Originally born in the rather exotic environs of Calcutta, India, Rhett May enjoyed the fruits of living in such a vibrant culture for many years and started his first band early on in life after the sounds of 1960’s music like The Beatles, Steppenwolf, The Yardbirds, and Cream migrated from the distant west into eastern culture. May’s initial band The Wooly Bullys soon evolved into a different outfit called The Flint Stones and this unit scored enough that they attracted the attention of legendary Beatles guitarist/vocalist/songwriter George Harrison. Their successful single “Be Mine (Happy by My Side)” made them India’s most successful pop group and even played a private concert for the Queen of Bhutan. May’s restless spirit, however, prompted him to leave India for the island continent of Australia in 1969. He formed another band, Lucifer, who experienced more than modest success opening for visiting acts like Queen and Ray Charles. The dawn of disco, however, turned the band’s fortunes in a negative direction and May soon found himself on the outside looking in until the release of 2013’s EP Insatiable. His latest release, a thirteen song album entitled Creatures of the Night, bring wide ranging musical diversity and a fearlessness of subject matter to, deservedly, an even wider audience than before.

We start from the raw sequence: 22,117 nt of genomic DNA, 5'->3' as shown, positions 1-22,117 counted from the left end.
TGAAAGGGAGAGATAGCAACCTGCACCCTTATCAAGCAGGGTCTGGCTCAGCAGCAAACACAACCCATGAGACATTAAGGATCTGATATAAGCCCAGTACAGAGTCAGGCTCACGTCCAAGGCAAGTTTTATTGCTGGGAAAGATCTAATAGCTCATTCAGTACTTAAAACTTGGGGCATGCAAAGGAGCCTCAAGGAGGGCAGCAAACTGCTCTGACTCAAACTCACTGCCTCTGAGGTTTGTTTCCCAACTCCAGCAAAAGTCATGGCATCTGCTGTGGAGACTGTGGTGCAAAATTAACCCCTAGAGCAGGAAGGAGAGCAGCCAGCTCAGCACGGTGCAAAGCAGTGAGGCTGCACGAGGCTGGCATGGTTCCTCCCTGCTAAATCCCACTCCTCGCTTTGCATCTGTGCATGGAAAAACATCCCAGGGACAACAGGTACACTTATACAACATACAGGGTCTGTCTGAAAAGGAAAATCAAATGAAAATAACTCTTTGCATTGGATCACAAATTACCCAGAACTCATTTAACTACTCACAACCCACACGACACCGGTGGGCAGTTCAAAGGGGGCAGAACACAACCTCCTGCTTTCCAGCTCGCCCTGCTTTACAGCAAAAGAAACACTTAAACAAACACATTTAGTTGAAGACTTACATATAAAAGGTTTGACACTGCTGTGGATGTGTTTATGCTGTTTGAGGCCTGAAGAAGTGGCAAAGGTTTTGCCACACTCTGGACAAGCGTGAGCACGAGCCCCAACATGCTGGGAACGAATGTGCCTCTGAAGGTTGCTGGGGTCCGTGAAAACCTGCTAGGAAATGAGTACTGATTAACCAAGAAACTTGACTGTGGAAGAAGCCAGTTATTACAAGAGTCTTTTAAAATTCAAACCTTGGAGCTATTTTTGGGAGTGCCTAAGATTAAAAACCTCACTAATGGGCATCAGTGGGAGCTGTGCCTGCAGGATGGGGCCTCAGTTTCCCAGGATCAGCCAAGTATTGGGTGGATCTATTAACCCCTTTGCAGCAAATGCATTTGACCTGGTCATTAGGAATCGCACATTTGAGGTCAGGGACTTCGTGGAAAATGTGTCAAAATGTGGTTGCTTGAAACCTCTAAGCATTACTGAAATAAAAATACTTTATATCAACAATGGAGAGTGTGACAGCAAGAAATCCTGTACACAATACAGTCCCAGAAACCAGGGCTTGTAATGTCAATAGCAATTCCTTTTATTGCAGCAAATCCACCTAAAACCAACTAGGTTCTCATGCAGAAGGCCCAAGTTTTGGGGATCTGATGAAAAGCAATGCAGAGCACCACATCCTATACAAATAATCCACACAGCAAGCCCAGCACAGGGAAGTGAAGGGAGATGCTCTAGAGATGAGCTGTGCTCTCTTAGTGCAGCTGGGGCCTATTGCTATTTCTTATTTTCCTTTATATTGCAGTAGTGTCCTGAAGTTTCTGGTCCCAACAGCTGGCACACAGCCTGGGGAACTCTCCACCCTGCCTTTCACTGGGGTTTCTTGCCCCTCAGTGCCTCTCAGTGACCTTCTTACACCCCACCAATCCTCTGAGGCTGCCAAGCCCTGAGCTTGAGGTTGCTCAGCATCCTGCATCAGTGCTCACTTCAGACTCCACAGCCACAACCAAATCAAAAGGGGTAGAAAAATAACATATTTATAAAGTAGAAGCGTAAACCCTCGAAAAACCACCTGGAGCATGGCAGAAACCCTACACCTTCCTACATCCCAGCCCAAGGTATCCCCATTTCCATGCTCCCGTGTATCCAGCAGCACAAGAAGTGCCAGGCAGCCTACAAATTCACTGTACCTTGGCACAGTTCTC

The opener “Somebody’s Watching You” builds nicely during its introduction before taking off at a brisk trot. It’s propelled by the drumming and wiry, lightly colored guitar lines keeping perfect pace with the percussion. May’s voice cuts through the mix with clarity and command over the lyrical material. His writing is literate and accessible and there’s enough meat on these bones to engage any listener. “Back Seat of My Chevy” takes on a much more methodical, mid-tempo pace after opening with some chugging acoustic guitar. May’s vocal matches the same methodical backing with patience and an emphasis on communicating the narrative to listeners. The title song takes a darker, more melancholy turn and opens with some pensive, revolving piano soon joined by acoustic guitar playing. There are some nice backing vocals that join with May’s lead vocal line at key points and it gives the song a much more inviting air to temper the darkness creeping in along the edges. The song’s second half finds drumming coming to the fore and eventually a full rock backing fills in behind the initial arrangement. His mastery of song construction during the first three songs is quite evident.
There’s some compelling quasi-tribal drumming ushering in “Latex Lady” before it settles into an authoritative march. The rock guitar in this song is powerful and punctuates May’s vocal as he delivers the sexually oriented lyrics, but May falls on the side of tastefulness and accomplishes more with suggestion than outright description. “Elixir of the Gods” incorporates some exotic musical textures and keyboards into May’s musical vision to supreme effect and he gives listeners a strong atmospheric vocal. The album finale “When We Make Love” invokes the feel of smoky jazz without ever adopting a purist edge and the inventive musical arrangement gives May a tremendous amount to work with. Creatures of the Night is a stunning success from the first and lack any moments of outright filler.
9 out of 10 stars